Auckland measles outbreak: Children 'likely to die', head of Starship Hospital warns

The head of Starship Children's Hospital is warning some kids are likely to die from complications caused by measles.

In an open letter published in the Herald on Sunday, Dr Mike Shepherd details the serious harm measles is causing.

He says the hospital is seeing critically unwell children with things like pneumonia and brain infection caused by the illness, and he's extremely concerned.

"Some children are likely to die because of complications due to measles... Measles can be very dangerous. While many adults who get measles will have an illness somewhat like the flu, however one in 20 children will get serious pneumonia and around one child in 300 will get a life-threatening illness or die.

"We don't have a treatment for measles - once you or your child get sick with measles, the illness has to run its course. We can only help by treating complications, which can be life-threatening."

He's pleading for people to get vaccinated - and to ensure other whanau are too.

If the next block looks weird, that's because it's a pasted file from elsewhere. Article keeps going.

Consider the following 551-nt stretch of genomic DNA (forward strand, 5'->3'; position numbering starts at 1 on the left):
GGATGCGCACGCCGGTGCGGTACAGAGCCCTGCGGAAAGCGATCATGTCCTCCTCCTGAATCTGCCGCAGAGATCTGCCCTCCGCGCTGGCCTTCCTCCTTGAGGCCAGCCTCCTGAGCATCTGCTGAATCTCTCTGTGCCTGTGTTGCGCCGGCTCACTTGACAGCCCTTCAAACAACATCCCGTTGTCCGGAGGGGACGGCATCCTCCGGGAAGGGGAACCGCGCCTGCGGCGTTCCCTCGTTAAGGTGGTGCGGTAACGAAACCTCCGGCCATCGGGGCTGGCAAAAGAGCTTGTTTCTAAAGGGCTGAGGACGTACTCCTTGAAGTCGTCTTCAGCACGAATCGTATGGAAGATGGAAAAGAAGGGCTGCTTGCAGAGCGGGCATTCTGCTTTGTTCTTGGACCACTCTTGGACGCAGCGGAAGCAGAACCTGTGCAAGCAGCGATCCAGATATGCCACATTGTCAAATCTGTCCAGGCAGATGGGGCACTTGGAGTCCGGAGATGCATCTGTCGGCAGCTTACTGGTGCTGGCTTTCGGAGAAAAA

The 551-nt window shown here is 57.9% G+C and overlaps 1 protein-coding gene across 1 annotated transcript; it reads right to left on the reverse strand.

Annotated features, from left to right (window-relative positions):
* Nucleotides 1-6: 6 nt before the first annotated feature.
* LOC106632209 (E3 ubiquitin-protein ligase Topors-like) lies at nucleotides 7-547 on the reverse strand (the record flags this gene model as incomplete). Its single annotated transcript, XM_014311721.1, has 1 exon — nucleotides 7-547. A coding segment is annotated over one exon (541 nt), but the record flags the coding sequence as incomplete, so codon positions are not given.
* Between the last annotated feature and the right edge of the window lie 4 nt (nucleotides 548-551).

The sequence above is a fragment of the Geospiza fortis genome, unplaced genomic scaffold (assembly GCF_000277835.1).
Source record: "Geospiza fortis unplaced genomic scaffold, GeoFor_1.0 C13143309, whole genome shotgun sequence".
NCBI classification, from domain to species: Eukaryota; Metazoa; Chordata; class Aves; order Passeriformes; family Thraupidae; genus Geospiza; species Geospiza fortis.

"Remember the first symptoms are not a rash, they are cough, runny nose, and bloodshot and watery eyes and feeling unwell. If you are taking someone with possible measles to the doctor, please call ahead.

"Please help. Measles should be a story of the past, not something threatening our children's lives."

As of Friday afternoon there had been more than 750 confirmed cases in Auckland. There are fears a large school sports tournament in south Auckland this upcoming week could see hundreds more infected. 

Measles has been on the rise worldwide in recent years.

"There's so much measles globally at the moment it's probably happening on a daily basis, and it's going to continue to happen," vaccine specialist Helen Petousis-Harris from the University of Auckland told Newshub last week.

"If you feel unwell, please don't just turn up [to the doctor]. It is important to call first, because measles is highly infectious and you could infect others in the waiting room," said Maria Poynter of the Auckland Regional Public Health Service.

The World Health Organization (WHO) recently named the anti-vaccination movement as one of the top 10 threats to global health.

More than 100,000 people died of measles in 2017, the WHO says, most of them pre-school children. Before a vaccine was available, millions used to die annually.



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